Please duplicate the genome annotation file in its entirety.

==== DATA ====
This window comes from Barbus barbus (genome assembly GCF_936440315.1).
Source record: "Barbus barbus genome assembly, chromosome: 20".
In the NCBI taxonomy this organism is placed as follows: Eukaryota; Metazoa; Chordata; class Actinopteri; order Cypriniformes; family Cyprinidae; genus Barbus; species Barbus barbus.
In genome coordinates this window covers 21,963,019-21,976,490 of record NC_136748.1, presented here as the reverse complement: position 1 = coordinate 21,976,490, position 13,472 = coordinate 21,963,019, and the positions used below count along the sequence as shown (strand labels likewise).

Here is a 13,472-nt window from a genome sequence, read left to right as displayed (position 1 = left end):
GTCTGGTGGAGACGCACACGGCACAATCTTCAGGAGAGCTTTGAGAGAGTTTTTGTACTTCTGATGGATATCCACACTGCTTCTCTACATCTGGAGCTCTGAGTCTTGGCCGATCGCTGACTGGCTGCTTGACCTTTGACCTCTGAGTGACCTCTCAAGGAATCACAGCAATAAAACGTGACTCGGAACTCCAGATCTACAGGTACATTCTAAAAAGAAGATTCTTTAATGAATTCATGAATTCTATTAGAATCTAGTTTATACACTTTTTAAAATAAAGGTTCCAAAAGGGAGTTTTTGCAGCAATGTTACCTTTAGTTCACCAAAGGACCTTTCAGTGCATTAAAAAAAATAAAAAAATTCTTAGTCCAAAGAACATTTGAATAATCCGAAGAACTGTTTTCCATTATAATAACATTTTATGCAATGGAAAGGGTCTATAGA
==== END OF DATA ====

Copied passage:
This window comes from Barbus barbus (genome assembly GCF_936440315.1).
Source record: "Barbus barbus genome assembly, chromosome: 20".
In the NCBI taxonomy this organism is placed as follows: Eukaryota; Metazoa; Chordata; class Actinopteri; order Cypriniformes; family Cyprinidae; genus Barbus; species Barbus barbus.
In genome coordinates this window covers 21,963,019-21,976,490 of record NC_136748.1, presented here as the reverse complement: position 1 = coordinate 21,976,490, position 13,472 = coordinate 21,963,019, and the positions used below count along the sequence as shown (strand labels likewise).

Here is a 13,472-nt window from a genome sequence, read left to right as displayed (position 1 = left end):
GTCTGGTGGAGACGCACACGGCACAATCTTCAGGAGAGCTTTGAGAGAGTTTTTGTACTTCTGATGGATATCCACACTGCTTCTCTACATCTGGAGCTCTGAGTCTTGGCCGATCGCTGACTGGCTGCTTGACCTTTGACCTCTGAGTGACCTCTCAAGGAATCACAGCAATAAAACGTGACTCGGAACTCCAGATCTACAGGTACATTCTAAAAAGAAGATTCTTTAATGAATTCATGAATTCTATTAGAATCTAGTTTATACACTTTTTAAAATAAAGGTTCCAAAAGGGAGTTTTTGCAGCAATGTTACCTTTAGTTCACCAAAGGACCTTTCAGTGCATTAAAAAAAATAAAAAAATTCTTAGTCCAAAGAACATTTGAATAATCCGAAGAACTGTTTTCCATTATAATAACATTTTATGCAATGGAAAGGGTCTATAGA